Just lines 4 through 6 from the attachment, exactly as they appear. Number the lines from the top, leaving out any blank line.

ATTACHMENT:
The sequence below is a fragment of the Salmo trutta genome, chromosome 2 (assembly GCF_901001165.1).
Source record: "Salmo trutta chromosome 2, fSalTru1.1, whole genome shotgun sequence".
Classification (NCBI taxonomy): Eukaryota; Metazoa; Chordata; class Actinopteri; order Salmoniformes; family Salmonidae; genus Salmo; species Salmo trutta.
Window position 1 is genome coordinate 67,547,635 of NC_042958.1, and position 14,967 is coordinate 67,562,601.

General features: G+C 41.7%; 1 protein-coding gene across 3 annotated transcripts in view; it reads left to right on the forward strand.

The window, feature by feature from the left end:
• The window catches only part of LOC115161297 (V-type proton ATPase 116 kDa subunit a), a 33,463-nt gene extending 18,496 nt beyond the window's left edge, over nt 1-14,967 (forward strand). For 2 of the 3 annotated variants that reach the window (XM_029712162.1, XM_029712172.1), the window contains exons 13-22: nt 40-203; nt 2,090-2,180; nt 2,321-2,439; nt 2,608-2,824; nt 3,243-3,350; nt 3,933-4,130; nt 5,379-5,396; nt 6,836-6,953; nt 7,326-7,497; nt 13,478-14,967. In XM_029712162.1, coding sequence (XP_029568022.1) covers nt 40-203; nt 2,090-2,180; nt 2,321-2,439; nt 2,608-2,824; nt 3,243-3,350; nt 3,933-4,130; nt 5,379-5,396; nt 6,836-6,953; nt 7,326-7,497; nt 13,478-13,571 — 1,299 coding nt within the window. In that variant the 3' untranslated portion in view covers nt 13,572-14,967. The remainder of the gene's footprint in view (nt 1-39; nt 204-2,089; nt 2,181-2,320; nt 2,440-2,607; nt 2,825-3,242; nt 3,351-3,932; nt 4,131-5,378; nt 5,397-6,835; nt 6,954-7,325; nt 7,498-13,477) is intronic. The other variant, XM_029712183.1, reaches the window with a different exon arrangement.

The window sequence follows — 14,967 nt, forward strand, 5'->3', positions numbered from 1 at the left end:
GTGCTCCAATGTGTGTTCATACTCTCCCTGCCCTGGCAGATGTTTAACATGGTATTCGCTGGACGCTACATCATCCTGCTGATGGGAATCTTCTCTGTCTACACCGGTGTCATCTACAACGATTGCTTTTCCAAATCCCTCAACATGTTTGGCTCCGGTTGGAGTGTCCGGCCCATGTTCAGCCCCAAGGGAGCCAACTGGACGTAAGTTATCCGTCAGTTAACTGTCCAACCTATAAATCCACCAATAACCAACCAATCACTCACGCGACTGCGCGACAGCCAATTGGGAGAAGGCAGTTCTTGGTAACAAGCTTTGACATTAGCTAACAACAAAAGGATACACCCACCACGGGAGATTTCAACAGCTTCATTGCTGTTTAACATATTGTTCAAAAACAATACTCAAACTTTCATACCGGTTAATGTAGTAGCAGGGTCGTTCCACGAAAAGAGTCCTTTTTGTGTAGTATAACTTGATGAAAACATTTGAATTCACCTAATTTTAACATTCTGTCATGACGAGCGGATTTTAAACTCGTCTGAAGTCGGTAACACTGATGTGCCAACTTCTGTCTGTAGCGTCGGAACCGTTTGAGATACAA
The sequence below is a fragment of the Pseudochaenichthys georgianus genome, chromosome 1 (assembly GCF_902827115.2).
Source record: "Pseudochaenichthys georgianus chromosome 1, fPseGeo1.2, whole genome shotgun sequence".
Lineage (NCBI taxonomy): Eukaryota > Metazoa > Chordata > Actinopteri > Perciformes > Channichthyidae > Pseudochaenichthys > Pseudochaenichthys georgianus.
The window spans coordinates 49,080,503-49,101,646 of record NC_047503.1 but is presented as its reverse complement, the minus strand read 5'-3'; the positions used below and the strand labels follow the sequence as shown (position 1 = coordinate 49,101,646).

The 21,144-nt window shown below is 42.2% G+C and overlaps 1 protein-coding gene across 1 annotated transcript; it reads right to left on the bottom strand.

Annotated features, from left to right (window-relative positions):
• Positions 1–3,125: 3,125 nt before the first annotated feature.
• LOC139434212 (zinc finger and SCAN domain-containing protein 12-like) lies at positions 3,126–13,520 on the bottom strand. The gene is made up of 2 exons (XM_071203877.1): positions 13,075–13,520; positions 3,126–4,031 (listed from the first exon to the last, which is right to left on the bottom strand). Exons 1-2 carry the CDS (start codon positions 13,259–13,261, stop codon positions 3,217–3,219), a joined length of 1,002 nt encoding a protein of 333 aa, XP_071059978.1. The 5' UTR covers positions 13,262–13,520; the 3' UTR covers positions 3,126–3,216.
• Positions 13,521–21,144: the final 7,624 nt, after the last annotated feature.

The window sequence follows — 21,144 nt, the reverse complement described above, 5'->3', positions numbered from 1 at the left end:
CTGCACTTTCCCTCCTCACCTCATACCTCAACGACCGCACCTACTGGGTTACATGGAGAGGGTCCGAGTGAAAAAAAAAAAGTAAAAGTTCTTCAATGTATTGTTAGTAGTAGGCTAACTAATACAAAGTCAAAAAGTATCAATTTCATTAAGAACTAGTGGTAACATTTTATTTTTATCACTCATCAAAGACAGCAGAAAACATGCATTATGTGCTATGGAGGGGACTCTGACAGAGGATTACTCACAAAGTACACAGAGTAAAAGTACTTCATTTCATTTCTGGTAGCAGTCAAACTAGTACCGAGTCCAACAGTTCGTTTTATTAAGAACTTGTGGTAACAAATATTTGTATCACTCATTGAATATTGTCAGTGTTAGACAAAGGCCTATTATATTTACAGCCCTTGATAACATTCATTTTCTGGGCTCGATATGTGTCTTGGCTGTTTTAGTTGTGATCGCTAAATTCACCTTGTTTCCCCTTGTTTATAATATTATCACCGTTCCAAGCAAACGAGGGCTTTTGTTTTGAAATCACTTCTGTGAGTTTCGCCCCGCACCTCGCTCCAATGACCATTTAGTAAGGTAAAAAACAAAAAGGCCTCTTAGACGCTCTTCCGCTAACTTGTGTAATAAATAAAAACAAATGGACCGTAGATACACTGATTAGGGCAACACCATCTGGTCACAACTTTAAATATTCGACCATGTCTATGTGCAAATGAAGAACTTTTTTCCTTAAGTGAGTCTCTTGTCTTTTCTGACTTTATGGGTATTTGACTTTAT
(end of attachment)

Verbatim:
Window position 1 is genome coordinate 67,547,635 of NC_042958.1, and position 14,967 is coordinate 67,562,601.

General features: G+C 41.7%; 1 protein-coding gene across 3 annotated transcripts in view; it reads left to right on the forward strand.

The window, feature by feature from the left end: